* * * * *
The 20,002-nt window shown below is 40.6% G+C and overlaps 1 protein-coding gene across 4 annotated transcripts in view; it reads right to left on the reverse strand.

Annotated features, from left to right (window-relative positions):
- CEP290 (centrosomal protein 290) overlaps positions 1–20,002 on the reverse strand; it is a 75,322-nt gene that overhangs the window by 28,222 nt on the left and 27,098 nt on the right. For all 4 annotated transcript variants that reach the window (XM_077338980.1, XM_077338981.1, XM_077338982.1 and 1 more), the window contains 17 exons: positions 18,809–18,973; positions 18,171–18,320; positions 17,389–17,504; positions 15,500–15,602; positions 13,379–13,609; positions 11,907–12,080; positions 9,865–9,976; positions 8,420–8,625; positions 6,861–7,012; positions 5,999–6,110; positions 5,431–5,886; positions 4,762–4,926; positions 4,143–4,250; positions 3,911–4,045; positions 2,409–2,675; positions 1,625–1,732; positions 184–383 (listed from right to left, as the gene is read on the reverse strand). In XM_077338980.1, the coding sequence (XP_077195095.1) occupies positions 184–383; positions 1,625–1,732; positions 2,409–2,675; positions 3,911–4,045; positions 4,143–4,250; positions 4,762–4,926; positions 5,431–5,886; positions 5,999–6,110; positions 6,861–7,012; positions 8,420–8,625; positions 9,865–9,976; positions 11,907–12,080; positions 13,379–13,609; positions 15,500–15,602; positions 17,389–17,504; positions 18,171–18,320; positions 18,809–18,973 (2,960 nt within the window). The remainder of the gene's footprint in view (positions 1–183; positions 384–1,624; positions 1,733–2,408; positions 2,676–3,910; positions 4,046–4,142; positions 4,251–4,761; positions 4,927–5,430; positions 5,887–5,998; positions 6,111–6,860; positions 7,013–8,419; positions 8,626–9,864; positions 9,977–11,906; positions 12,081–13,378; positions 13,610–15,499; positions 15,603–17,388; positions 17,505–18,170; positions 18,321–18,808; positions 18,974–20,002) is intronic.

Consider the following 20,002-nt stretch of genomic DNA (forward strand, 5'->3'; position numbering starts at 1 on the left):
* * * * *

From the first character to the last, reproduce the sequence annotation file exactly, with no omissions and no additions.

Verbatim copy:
The 20,002-nt window shown below is 40.6% G+C and overlaps 1 protein-coding gene across 4 annotated transcripts in view; it reads right to left on the reverse strand.

Annotated features, from left to right (window-relative positions):
- CEP290 (centrosomal protein 290) overlaps positions 1–20,002 on the reverse strand; it is a 75,322-nt gene that overhangs the window by 28,222 nt on the left and 27,098 nt on the right. For all 4 annotated transcript variants that reach the window (XM_077338980.1, XM_077338981.1, XM_077338982.1 and 1 more), the window contains 17 exons: positions 18,809–18,973; positions 18,171–18,320; positions 17,389–17,504; positions 15,500–15,602; positions 13,379–13,609; positions 11,907–12,080; positions 9,865–9,976; positions 8,420–8,625; positions 6,861–7,012; positions 5,999–6,110; positions 5,431–5,886; positions 4,762–4,926; positions 4,143–4,250; positions 3,911–4,045; positions 2,409–2,675; positions 1,625–1,732; positions 184–383 (listed from right to left, as the gene is read on the reverse strand). In XM_077338980.1, the coding sequence (XP_077195095.1) occupies positions 184–383; positions 1,625–1,732; positions 2,409–2,675; positions 3,911–4,045; positions 4,143–4,250; positions 4,762–4,926; positions 5,431–5,886; positions 5,999–6,110; positions 6,861–7,012; positions 8,420–8,625; positions 9,865–9,976; positions 11,907–12,080; positions 13,379–13,609; positions 15,500–15,602; positions 17,389–17,504; positions 18,171–18,320; positions 18,809–18,973 (2,960 nt within the window). The remainder of the gene's footprint in view (positions 1–183; positions 384–1,624; positions 1,733–2,408; positions 2,676–3,910; positions 4,046–4,142; positions 4,251–4,761; positions 4,927–5,430; positions 5,887–5,998; positions 6,111–6,860; positions 7,013–8,419; positions 8,626–9,864; positions 9,977–11,906; positions 12,081–13,378; positions 13,610–15,499; positions 15,603–17,388; positions 17,505–18,170; positions 18,321–18,808; positions 18,974–20,002) is intronic.

Consider the following 20,002-nt stretch of genomic DNA (forward strand, 5'->3'; position numbering starts at 1 on the left):